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Tips on How to Keep Your Music Rehearsal Room

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Rehearsal room cover 3

by Luis Interior (Revista Don)

If you’re in a band, it’s the place where you’ll pass the majority of your time as a musician. Even if the space is being rented by you, remember: it’s not your house. It is the test room. And Edu and Julita, from the fabulous local Pandora's Vox in Madrid, explain how to rent and maintain a rehearsal room in perfect condition.

Ever since Edu, the lead in Hollywood Sinners, was a teen, his dream was to own a space dedicated to rehearsal rooms. He began to keep concert posters from that time to decorate his own business someday. In his imagination, he already had a precise vision: a central location, good material to rent to the bands, a fair price. But, above all, he dreamt of cultivating an unbeatable environment, thanks to a wonderfully decorated bar where people could unwind and connect.

Five years ago, Edu Sinner opened the local Pandora's Vox with Julita Almodóvar, on the side of the Atocha station in Madrid, where of their dreams became a collective reality. Today, Edu’s collected posters decorate the ceilings and walls of this eclectic space.

Within the walls of Vox, on any given day, you can find the sweet sounds of Spanish artists like Hinds, Anni B Sweet, Fangoria, News Carminha or Auryn. You can also find international bands like Gigolo Aunts, Allah-Las, Bellrays, Dream Syndicate or the Long Ryders trying to get some practice time in before the start of a concert, when they’re touring. But what keeps the spirit alive is the mixture of dozens of local bands, unknown yet, independent, who rent their premises, sharing the space with other bands who simply drop in.

Ed and Julita know exactly what goes on within the walls of their premises and they want to share with us their wisdom so that you don’t end up angering locals – or, worse yet, wanting to kill your own bandmates. The key? Finding a middle ground and maintaining that thin line between a space that’s intimate enough to be your house (because you’ll definitely be spending a majority of your waking hours here) and one that’s not quite yours (read: it’s not a trash can or dumping ground and you can’t get as “comfortable” as you would otherwise).

Here they go:

General advice

Before you start rehearsing: Equalization, tuning equipment and voices can be complicated and takes time. This is key to maintaining your “sound” so take your time doing this part of the process before you play. You want to make it sound as good as possible. When you get it to sound like you like, take a picture of your ideal set up so that you can arrange everything the exact same way the next time you’re in without wasting too much time.

Punctuality: Yes, it's complicated in a rock band, but don’t stress out too much with members being super-punctual – inevitably, there’s always one. So save your energy and look on the bright side: you can complain about them when they’re not actually present yet.

Punching In & Out: Just as good practice, try and stay a half hour more. This is not only to push your own boundaries but to really keep at it when you’re in the zone and feeling “hot”. At this point, quitting is a mistake. Don’t stop and break the momentum – go, go, go!

Routine and discipline: At the beginning of the year the number of bands that come to rehearse increases, but just like with gym memberships, it gradually declines to a point of no return. Literally. So remember that talent can only take you so far – the rest of your success depends on your constancy and discipline. That’s what separates a good musician from a truly great one.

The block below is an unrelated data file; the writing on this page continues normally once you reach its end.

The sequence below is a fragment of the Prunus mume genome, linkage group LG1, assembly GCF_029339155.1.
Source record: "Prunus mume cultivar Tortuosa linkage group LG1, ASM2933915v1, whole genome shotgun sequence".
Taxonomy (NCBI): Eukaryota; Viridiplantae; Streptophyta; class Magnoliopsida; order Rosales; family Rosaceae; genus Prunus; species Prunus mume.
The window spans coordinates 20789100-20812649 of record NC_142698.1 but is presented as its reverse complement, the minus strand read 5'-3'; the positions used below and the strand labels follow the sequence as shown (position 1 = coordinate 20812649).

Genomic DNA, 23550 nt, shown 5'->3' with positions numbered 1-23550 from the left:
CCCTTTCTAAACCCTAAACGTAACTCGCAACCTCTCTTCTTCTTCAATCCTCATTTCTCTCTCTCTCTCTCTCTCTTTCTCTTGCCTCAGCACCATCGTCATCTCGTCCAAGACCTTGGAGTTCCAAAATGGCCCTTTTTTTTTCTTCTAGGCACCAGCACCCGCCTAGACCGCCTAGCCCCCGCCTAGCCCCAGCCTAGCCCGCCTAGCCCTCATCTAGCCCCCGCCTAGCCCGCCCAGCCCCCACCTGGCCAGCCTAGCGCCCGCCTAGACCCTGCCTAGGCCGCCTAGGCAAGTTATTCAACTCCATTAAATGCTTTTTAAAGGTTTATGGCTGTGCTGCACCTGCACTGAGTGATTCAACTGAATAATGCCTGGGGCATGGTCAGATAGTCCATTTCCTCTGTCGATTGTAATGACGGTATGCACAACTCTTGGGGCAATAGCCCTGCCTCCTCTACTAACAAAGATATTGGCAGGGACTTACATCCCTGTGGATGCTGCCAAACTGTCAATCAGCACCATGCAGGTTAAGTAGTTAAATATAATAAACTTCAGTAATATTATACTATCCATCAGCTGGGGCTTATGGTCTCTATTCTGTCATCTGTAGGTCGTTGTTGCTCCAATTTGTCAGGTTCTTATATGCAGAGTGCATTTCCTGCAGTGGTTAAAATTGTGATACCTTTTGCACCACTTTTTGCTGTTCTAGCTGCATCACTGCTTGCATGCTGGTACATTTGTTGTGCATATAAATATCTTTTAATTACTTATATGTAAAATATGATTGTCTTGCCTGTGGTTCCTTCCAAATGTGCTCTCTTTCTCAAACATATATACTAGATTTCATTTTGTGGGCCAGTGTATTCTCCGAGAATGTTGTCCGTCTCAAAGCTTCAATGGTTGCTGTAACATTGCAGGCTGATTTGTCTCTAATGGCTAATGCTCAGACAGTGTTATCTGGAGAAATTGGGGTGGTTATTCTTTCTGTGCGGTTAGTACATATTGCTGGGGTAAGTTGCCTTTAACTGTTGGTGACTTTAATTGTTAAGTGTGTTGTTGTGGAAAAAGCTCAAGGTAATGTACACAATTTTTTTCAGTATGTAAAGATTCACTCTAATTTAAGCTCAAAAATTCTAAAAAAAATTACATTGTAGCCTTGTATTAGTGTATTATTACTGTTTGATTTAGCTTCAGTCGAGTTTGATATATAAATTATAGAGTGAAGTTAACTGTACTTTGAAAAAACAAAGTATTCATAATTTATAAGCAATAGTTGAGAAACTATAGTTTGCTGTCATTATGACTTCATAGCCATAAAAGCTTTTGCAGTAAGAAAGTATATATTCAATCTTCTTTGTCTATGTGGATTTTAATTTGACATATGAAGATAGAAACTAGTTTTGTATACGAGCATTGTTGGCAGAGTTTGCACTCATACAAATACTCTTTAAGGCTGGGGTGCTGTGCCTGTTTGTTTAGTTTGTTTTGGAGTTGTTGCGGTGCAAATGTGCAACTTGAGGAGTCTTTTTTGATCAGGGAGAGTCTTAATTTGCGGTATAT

Pets: Do not bring your pet to rehearsal. Believe it or not, budding musicians will routinely leave us their furry (and scaly) friends at the bar: chameleons, dogs, cats, you name it. Besides our own inconvenience, animals and loud sounds from the amps just don’t mix.

Tips for rental locations by hours:

Practice (at home) makes pretty good, if not perfect: To make the session go smoothly and make the best use of your rental time, practice a bit at home. Not only do you sound better, start faster but also save time wasted on trying to get that score or those rolls right.

Organization: Reserve your place in time to have the room you like most.

Good equipment: Using a good computer does not make you more invested than everyone else, but it helps to sound better and not waste time trying to make a sound that sounds worse than the radiator of your car or grandmother's pans. Of course, the way to supplement the process is to have everything ready with the material first.

Tip: Don’t dress down to your birthday suit if you’re rehearsing in a rental. You just never know who can open the door.

Tips for monthly rental locations:

Leave Your “Stuff”: Sure, it’s for rent but that doesn’t make it your personal storehouse. So make sure to avoid accumulating a small mountain of cables, lint and empty beer bottles in the corner.

Some Things Are Better Left in Bed: The place is not an arena. Although we’re all guilty of doing this at some point, finding underwear of your companions is not so savory.

A Word of Caution: Leave your hobbies and tics hanging on the door before entering. Yes, my friend, they are going to move your things from places and you will not find them where you kept them

Not a place to party: Do not invite Snow White to leave a cake for your bachelor party in the backstage area (this has really happened and we had Snow White losing clothes in the hallways of the premises). You're not the Rolling Stones yet.

If nothing else, remember this above all: come to enjoy and have fun. Doing what you love is the secret of everything.

More info :10 tips to optimise your music practice!

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